Colman s has an extraordinary story, and has played a significant role in the history of Norwich and its citizens. The company still employs many people and holds a special place in the culture and identity of the city. During the First World War, many soldiers wrote home describing their experiences.

One such correspondent was Harold Ernest Philpott, who was a clerk at Carrow Works, before serving with the Royal Army Medical Corps during the war. His letters, published in the Carrow Works Magazine , describe his journey to Gallipoli, where during a stopover at Alexandria, he saw a Colman s advert on a tram. The project also researched the from cradle to grave philanthropic attitudes of Colman s during the war, from its schools and medical care, through to societies, housing, pensions and even coffins for their workers the latter recorded in the exceptional Coffin Book which detailed the date, name, address and department of the deceased, as well as the type of wood used and fixtures and fittings, which all depended on the worker s rank within the company.

Explaining the importance of the HLF support, Robyn Llewellyn, Head of Heritage Lottery Fund East of England, said: The impact of the First World War was far reaching, and touched every corner of the UK and beyond. The Heritage Lottery Fund has already invested more than 70 million in projects large and small that are marking this global centenary; with our new small grants programme, we are enabling even more communities like those involved in the Colman s Connections project to explore the continuing legacy of this conflict and help local young people in particular to broaden their understanding of how it has shaped our modern world . Sarah Power, Colman s Connections Education Project Manager, said: This has been an exciting and really engaging project to work on, and we are hugely impressed with the amount and quality of research that the Colman s Detectives have uncovered they have done an amazing job of pulling together archive sources to produce a fascinating book and exhibition.

She continued: The Heritage Heroes at Lakenham Primary school explored the overarching history of the Colman s factory, and worked towards Arts Award Explore their work will be showcased during the exhibition. Hellesdon High School also worked with artist Matt Reeve to populate the digital timeline. Patricia Brocklebank, Colman s Detective, said: It has been great to work with others who share a passion for local history and research and at the same time learn new skills.

I have been amazed at the huge volume of information and material in local archives that is available to the public, and very appreciative of the help that staff at the Millennium Library and the Norfolk Record Office have given us. The exhibition takes place at The Forum, Norwich, from Monday 2nd to Friday 13th November. The Colman s Connections book will be on sale at Colman s Mustard Shop & Museum from 2nd November, and in all good retailers from 5th November.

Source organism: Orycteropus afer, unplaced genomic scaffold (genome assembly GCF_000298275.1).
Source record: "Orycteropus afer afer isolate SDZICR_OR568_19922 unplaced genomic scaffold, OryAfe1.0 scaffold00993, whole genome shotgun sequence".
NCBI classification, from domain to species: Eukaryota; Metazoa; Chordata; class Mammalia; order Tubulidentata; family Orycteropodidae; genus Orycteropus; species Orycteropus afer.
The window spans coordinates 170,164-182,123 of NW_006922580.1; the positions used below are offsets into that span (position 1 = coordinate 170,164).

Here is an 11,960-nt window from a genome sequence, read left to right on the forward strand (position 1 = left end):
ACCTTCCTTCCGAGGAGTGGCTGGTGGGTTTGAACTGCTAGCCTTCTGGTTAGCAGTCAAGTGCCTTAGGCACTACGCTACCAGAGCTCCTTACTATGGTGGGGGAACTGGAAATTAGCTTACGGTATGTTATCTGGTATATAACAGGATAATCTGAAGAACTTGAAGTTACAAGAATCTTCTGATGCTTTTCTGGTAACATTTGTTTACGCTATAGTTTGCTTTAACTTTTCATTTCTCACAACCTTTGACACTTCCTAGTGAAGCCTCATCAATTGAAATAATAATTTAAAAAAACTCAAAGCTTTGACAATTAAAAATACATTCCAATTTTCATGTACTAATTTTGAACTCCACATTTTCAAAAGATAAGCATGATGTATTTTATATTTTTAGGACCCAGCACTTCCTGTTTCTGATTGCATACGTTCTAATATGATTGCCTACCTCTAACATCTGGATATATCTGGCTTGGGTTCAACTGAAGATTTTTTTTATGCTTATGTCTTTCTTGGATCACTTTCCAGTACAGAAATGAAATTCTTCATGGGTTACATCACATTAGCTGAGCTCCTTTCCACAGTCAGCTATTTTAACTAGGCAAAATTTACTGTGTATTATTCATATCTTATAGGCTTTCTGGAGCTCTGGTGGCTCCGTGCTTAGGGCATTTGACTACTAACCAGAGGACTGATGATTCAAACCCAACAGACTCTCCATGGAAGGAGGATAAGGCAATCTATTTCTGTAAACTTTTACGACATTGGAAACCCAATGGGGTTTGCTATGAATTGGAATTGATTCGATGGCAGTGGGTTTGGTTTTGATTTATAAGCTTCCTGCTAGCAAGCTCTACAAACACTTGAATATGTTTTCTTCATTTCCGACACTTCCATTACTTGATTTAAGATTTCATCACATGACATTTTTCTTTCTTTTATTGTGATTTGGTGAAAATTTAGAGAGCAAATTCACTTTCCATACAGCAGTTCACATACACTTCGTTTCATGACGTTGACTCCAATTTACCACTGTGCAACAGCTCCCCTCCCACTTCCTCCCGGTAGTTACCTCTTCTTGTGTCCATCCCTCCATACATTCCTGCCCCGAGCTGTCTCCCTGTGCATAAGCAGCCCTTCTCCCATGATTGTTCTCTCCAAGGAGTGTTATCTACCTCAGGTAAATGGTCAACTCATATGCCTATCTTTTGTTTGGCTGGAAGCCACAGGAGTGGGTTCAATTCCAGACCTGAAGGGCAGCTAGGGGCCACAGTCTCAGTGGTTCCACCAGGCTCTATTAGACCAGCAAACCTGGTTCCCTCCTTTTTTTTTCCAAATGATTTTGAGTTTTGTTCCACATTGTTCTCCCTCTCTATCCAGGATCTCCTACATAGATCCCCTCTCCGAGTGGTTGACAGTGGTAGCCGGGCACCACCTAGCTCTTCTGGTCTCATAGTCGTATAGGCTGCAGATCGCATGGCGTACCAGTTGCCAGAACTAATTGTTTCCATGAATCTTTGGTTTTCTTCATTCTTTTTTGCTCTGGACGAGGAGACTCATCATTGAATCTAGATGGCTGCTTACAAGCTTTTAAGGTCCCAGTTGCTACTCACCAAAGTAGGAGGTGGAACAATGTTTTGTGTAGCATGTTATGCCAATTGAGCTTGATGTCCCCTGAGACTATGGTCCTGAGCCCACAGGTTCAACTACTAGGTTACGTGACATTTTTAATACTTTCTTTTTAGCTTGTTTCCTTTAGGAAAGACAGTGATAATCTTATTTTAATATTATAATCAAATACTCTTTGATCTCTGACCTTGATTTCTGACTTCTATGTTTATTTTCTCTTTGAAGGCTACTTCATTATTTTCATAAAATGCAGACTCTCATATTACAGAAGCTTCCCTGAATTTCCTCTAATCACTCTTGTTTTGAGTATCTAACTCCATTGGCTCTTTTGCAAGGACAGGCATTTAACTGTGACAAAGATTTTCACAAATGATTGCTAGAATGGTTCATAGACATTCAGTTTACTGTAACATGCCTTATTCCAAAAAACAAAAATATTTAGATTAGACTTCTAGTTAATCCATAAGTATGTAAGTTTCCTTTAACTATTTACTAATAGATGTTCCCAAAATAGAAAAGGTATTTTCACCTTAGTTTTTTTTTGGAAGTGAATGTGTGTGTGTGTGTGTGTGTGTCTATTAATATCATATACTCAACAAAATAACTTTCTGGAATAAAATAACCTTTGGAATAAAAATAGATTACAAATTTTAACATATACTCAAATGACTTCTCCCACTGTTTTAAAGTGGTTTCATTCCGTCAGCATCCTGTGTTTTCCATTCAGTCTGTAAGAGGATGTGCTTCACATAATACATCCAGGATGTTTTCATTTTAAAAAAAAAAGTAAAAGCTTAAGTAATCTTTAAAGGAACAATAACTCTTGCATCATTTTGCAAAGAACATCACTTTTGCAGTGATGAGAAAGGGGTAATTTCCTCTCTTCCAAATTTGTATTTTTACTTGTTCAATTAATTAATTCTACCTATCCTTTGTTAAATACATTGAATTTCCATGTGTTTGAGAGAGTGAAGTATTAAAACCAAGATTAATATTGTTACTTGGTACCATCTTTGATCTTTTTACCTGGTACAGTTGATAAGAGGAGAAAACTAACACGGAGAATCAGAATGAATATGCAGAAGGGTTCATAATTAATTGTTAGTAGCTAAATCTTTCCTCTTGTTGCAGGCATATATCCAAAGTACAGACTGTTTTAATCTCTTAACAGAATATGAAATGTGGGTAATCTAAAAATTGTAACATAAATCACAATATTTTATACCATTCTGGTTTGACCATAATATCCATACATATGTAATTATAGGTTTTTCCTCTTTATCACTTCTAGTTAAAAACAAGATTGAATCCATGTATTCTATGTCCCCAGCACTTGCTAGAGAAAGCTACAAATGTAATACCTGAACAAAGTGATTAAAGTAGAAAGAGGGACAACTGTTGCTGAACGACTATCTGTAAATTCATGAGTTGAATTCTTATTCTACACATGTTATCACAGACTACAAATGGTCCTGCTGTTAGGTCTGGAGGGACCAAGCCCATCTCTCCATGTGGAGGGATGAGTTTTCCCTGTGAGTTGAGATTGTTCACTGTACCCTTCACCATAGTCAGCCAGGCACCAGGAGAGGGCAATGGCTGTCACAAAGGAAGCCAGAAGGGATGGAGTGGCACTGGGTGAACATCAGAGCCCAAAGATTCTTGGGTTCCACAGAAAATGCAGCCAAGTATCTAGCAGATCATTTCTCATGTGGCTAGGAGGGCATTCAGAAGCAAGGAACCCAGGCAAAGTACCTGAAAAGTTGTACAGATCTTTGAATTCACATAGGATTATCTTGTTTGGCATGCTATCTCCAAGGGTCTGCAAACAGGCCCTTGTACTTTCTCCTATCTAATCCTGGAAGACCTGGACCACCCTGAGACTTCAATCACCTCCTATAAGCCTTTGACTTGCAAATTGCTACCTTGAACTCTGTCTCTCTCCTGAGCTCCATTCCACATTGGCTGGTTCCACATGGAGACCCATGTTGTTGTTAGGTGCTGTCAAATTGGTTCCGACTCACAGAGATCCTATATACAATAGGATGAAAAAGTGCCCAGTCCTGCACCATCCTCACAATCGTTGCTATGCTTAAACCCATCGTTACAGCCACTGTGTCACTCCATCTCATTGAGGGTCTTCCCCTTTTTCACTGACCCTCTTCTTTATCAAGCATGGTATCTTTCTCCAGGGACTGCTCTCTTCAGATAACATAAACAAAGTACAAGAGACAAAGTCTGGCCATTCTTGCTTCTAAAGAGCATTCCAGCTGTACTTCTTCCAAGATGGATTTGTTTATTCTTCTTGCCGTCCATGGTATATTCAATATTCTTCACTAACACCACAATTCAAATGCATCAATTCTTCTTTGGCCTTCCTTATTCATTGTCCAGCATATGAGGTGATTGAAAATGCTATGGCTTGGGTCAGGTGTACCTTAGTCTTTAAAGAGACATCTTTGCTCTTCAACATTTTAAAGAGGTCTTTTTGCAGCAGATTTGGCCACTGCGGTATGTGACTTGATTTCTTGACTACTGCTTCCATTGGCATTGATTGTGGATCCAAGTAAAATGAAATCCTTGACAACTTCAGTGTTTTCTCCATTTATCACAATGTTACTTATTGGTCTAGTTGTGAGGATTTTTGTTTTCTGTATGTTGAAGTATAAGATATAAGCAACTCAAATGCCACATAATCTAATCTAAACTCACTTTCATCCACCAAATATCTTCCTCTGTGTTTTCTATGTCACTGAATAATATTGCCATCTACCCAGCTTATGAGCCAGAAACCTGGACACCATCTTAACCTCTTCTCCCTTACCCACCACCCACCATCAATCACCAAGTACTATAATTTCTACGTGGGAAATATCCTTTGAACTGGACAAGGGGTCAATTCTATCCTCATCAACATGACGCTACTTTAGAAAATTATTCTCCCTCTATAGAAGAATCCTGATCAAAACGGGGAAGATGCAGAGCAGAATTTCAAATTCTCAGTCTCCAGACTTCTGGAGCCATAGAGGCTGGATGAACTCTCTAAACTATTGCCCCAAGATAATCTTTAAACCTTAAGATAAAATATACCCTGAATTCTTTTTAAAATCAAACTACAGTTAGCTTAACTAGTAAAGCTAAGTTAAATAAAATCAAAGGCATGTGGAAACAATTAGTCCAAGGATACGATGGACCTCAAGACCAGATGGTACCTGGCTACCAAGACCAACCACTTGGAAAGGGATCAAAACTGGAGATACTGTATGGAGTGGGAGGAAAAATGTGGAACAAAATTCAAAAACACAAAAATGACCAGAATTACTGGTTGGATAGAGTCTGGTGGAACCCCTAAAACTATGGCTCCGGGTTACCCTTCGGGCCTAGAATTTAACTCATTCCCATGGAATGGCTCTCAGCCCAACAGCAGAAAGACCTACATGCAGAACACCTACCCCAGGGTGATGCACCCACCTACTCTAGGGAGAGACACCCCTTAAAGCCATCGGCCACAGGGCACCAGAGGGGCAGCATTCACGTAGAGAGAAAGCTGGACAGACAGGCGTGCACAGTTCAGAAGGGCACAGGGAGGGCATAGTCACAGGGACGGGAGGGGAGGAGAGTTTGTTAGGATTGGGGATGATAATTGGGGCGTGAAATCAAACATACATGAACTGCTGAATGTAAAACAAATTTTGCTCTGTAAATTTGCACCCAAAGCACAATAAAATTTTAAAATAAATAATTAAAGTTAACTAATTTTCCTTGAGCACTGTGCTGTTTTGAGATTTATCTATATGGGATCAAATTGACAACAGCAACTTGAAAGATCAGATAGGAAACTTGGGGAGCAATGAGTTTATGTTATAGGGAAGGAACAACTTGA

There will be a series of talks, workshops and family activities about the First World War to accompany the exhibition. The community project was run by Norwich HEART with funding from the Heritage Lottery Fund (HLF), and was also supported by Norfolk Record Office, Norfolk Library and Information Service, The Forum and Unilever Archives. For more information about the book, exhibition and accompanying events, visit 1 , or pick up the Colman s Connections leaflet from Norwich TIC, The Forum or Colman s Mustard Shop & Museum.

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Local News – Body found at Sheringham beauty spot … – Vibe FM UK

A body believed to be that of a popular and trusted doctor has been discovered at a north Norfolk beauty spot Police were called at around 9.45am yesterday morning after concerns were raised for the welfare of a man in a vehicle parked in a car park at Pretty Corner near Sheringham. Emergency services went to the scene but the man was pronounced deceased. Formal identification is yet to take place, however a spokesman for Norfolk police said the body is believed to be that of missing Mutford man Dr Barry Robinson, 58, who was last seen at his work place in Norwich around 6.30pm on Tuesday, September 22.

Police have said there are not believed to be any suspicious circumstances surrounding the death and Her Majesty s Coroner will now be informed.

Tim Dennis, practice manager at Lakenham Surgery where Dr Richardson worked, said: We wish to express our deepest sympathies to the family of Dr Robinson, a close friend, colleague and a popular and trusted doctor to our patients.